Hyper Wayfinding App
Product Designer, UI Design, Product Vision
Hyper is a project developed by the talented team at Dent Reality. I help weigh in on product direction and assist in UI design from time to time.
GPS is great for helping us get around the outside world, but it's not great indoors. Dent Reality have been working hard to solve this problem with their in-house technology — it's accurate to the meter...indoors! It's impressive stuff. Coupled with AR, their vision is to create hyper-personalised indoor spaces.
Their first stab at this is an app called Hyper. Built to test their technology and a potential market. It would help shoppers navigate indoor spaces and was already up and running at a London shopping mall.
I was initially ask to help polish up the design they had implemented, and make it "slick and easy to use" by working on the UX and UI. Although I was more than happy to help there, it didn't take long for me to realise that they needed a little product thinking...
Was their technology being used in a way that solved a problem that existed? This was where I felt I could add most value. Polishing up a few visuals along the way.
As the app was already running in a shopping mall and the team had some targeted ads running on Facebook, it was getting light usage. The team were eagerly pouring over the data trying to work out why it wasn't already a runaway success guiding shoppers to their destinations left, right and centre.
They had noticed that people were searching but weren't completing journeys. Alongside a number of minor usability issues found through previous testing.
The goals were:
- Increase the number of users who complete a journey
- Improve usability of the Route Overview
- Introduce promotions to the app flow
- The big one - work out if this was a problem worth solving
I started off aiming to solve the few general design issues seen through testing. Getting more people starting a journey, improving usability and introducing areas for promotions.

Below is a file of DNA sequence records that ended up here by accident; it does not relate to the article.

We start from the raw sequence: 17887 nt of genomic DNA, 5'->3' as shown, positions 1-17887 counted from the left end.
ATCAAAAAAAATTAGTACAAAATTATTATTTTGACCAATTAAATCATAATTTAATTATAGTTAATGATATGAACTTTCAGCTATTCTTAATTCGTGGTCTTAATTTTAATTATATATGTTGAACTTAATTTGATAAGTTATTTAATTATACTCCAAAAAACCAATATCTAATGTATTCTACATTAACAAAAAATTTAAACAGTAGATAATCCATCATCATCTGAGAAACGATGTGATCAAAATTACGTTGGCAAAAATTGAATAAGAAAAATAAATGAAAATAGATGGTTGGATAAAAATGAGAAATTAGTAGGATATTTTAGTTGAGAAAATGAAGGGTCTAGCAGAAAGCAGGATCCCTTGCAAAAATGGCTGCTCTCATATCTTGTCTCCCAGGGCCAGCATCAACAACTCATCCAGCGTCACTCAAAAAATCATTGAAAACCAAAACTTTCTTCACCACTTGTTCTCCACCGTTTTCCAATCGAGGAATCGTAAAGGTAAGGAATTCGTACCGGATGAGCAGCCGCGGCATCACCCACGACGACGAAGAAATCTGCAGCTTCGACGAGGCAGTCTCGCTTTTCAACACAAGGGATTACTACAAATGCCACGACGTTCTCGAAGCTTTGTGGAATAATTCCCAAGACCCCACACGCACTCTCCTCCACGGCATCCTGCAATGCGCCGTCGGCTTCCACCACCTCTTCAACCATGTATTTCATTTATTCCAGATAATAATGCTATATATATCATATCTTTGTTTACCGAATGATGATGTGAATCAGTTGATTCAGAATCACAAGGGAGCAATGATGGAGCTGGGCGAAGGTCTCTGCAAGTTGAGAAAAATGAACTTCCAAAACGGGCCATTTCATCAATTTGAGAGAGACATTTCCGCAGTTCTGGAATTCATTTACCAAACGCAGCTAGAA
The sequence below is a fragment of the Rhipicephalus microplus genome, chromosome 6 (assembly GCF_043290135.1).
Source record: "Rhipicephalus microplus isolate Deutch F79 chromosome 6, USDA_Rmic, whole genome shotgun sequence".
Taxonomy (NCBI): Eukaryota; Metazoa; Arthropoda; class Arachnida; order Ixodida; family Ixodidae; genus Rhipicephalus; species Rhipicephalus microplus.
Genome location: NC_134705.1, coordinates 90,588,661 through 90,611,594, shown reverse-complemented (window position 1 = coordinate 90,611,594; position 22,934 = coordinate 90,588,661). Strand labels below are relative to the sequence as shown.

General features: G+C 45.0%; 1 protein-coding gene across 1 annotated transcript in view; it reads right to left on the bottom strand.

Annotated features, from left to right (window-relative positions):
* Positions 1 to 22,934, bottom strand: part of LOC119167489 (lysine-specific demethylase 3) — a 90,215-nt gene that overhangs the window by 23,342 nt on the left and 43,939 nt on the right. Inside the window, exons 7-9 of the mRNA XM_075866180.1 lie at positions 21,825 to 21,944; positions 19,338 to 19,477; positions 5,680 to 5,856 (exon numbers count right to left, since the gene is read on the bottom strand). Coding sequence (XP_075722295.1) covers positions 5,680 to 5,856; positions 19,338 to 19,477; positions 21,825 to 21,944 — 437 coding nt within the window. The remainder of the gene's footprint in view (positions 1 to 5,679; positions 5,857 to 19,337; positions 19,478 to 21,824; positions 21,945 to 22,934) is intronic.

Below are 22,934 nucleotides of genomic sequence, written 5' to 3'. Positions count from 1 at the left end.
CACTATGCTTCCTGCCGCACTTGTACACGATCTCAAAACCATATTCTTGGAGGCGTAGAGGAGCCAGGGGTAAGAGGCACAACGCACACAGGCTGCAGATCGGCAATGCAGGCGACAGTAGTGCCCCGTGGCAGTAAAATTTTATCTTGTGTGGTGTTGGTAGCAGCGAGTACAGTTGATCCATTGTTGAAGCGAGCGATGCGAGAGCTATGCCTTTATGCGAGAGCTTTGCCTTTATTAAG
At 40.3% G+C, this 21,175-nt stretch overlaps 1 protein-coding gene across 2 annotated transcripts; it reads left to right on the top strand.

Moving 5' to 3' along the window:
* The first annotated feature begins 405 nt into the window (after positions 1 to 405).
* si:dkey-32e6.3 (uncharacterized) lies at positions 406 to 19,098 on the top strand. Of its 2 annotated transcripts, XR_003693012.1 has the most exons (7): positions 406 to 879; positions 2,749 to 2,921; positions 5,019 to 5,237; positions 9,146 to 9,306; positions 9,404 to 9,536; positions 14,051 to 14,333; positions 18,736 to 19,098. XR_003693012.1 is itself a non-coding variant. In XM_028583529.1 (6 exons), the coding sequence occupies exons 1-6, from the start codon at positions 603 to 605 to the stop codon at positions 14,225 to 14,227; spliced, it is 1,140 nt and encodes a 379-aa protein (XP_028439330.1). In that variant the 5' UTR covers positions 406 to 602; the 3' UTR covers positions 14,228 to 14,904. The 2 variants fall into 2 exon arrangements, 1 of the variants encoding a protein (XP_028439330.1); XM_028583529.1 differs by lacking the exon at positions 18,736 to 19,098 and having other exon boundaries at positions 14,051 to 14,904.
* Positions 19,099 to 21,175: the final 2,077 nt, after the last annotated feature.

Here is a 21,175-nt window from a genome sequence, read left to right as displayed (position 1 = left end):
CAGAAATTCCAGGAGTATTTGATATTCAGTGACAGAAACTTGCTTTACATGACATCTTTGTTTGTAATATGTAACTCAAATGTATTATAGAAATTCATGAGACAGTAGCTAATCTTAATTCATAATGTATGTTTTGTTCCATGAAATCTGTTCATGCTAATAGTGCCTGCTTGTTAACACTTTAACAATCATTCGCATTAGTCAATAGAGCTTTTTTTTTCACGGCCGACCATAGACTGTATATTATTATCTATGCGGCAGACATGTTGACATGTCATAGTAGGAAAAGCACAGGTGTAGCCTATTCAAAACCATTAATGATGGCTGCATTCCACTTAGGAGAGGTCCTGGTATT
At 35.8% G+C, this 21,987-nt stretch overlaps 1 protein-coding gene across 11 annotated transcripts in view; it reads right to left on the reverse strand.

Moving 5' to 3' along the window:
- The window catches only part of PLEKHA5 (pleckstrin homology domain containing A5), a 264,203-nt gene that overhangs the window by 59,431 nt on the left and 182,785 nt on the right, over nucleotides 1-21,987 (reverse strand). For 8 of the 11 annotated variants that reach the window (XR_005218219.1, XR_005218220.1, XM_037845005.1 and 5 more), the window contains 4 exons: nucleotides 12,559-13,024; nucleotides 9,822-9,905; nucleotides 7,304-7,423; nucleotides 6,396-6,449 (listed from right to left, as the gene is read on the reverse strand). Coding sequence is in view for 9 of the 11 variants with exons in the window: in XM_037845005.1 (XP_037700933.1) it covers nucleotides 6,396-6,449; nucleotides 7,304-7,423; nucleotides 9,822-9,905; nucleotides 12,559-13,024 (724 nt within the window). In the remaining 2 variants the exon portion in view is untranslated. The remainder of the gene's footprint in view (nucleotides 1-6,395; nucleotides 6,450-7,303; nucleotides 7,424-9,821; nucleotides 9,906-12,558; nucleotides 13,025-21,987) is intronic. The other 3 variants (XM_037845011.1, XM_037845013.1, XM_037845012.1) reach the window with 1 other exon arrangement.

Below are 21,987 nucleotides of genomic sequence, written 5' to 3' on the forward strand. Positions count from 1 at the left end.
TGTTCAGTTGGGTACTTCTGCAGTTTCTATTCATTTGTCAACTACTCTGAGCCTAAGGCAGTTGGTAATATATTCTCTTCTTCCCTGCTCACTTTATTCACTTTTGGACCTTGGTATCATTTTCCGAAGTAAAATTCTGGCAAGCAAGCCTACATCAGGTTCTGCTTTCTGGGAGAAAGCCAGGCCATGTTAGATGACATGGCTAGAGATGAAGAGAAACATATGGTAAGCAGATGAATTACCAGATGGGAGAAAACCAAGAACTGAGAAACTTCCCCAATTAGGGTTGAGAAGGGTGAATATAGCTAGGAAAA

Previously after searching a store directions on the map were shown. Often people just used that and never initiated the journey. My assumption was that showing the store location and information, with a CTA to Get Directions would increase the number of users completing a journey in the app. This also created an opportunity to present store promotions.
The Route Overview page was redesigned to allow for easier adding and removing of stops, as well as surfacing promotions the were on-route.
Getting out of the building
We wanted to test the design changes as well as find out how whether our expectation of shoppers pains met reality.
"When I am shopping and not sure where a certain store is, I want to find the fastest route, So I can find what I’m looking to buy sooner."
Was this how shoppers were thinking? So over one weekend myself and the founder Andrew Hart made a list of all the product assumptions we'd made and took a trip to the shopping mall. Amazon vouchers in hand we'd get some answers.
Over 4 interviews and usability tests we managed to spot some patterns.
Ok so, the design improvements went down well. All shoppers started journeys with wayfinding which was a win. A few issues came up in the navigation so we were able to highlight those. We also managed to get shoppers passing most of the tasks we'd set, with a few minor issues to address.
But the most interesting thing findings were in the questions ahead of using the app. Turns out, people actually like going to the mall. It's a place to wander around, pick up a few things, hang out with friends. People go there regularly so actually know where things are. If they don't there's usually a map in sight. Yes, I'm sure there are people making a flying visit that need to get around as quickly as possible who need the most efficient route to each stop. But of those we spoke with, that pain wasn't really present.
In fact, this mall already has an app with a map. Not a particularly good one but it exists. Only one person we spoke with had downloaded it and that was driven by looking for a promotion.
So that leaves us with a product that doesn't really solve a huge problem. Well, at least we got there quickly and it didn't take the team too long to learn it. The Lean Startup in action!
Shortly after we ran this testing the team started exploring other avenues to pivot their technology towards. This was forced further by the impact of Covid. Even if Hyper had been a runaway success in malls, I'm not sure where that would leave us now.
The team are currently exploring a solution that fits around retail but more specifically large supermarkets. Here the hope is that with more products to find, people more likely wanting to spend as little time in the store, and integrating with the rising scan and go apps they will create a more personalised and guided end-to-end grocery store experience.
Initial response from retailers has been promising with store a large store trial on the horizon.
I still act as their honorary product sounding-board.